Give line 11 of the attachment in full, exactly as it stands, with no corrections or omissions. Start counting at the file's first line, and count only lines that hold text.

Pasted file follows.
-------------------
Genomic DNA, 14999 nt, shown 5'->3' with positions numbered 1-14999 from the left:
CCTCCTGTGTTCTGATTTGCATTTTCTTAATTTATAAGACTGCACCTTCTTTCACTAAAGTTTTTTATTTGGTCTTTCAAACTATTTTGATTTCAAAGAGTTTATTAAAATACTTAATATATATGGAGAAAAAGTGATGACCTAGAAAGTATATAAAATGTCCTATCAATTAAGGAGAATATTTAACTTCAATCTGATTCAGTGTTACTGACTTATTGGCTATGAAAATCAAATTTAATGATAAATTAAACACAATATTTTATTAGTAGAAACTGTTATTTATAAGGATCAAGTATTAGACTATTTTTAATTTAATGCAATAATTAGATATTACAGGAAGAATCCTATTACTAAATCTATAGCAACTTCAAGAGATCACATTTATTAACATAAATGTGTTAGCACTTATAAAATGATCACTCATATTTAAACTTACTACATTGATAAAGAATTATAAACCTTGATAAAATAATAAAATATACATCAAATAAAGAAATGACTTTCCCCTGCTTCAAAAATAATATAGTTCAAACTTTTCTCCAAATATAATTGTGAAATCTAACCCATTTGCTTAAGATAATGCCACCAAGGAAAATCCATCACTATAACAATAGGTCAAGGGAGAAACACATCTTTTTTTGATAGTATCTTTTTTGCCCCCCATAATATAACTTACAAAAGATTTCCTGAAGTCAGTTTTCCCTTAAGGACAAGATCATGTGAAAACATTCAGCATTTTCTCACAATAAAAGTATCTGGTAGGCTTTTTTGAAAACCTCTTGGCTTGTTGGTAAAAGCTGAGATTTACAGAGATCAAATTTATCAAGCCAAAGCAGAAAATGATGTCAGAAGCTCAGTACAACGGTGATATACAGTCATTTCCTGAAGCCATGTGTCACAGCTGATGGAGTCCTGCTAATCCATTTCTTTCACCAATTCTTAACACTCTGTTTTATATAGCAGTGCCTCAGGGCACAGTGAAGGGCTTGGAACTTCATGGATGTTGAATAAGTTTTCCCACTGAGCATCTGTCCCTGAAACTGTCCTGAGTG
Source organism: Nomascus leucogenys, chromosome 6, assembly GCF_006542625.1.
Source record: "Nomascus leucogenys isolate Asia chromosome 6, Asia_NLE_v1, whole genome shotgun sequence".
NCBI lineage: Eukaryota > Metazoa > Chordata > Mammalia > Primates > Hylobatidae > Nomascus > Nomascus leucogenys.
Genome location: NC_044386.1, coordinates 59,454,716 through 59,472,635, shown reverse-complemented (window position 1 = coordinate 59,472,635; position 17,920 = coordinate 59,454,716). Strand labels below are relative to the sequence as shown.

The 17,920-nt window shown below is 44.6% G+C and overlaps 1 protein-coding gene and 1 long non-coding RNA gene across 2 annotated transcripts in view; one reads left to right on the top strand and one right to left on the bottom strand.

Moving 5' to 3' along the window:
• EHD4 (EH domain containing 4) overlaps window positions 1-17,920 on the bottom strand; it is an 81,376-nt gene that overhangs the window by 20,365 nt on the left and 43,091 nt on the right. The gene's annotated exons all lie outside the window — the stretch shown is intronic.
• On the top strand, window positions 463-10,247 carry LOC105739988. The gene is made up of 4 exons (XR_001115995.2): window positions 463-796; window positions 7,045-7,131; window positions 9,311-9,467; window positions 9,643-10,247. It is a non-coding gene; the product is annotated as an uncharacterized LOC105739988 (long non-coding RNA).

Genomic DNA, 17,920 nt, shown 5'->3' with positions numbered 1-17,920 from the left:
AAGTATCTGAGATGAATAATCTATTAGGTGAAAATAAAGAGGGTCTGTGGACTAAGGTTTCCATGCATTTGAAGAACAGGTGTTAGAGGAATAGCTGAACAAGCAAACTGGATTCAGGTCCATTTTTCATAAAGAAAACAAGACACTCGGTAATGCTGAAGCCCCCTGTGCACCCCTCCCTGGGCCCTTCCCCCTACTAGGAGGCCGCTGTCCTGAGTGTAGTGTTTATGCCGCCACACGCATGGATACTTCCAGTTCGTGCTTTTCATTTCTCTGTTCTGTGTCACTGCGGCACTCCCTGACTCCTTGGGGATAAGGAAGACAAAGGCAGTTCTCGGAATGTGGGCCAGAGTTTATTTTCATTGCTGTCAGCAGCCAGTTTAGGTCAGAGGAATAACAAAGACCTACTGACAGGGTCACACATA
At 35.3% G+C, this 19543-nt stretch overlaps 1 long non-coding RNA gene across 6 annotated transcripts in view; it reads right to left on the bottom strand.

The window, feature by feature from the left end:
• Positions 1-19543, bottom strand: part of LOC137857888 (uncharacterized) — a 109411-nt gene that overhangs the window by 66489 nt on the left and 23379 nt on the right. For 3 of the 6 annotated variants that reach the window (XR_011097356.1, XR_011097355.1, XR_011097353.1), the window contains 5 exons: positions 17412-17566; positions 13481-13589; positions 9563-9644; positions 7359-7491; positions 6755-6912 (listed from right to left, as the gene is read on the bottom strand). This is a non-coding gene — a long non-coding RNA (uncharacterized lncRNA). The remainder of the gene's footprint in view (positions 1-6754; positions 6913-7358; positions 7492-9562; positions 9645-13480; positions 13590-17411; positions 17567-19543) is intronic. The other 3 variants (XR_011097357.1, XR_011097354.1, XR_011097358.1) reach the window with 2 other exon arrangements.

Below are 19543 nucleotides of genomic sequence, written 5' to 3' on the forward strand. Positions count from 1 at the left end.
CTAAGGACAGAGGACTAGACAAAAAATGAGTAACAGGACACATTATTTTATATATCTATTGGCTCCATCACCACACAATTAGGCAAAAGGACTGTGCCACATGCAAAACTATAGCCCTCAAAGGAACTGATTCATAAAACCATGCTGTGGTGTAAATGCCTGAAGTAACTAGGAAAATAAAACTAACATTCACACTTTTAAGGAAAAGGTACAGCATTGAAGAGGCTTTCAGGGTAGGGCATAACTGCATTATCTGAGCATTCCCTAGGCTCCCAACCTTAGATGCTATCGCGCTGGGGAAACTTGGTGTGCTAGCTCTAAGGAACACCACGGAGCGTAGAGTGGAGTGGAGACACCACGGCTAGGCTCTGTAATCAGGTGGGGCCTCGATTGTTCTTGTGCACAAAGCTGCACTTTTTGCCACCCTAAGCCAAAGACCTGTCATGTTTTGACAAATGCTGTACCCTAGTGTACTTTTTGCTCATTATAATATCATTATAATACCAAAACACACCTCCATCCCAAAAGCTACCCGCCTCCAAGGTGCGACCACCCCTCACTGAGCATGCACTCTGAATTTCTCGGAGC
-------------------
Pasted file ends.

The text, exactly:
Genomic DNA, 17,920 nt, shown 5'->3' with positions numbered 1-17,920 from the left: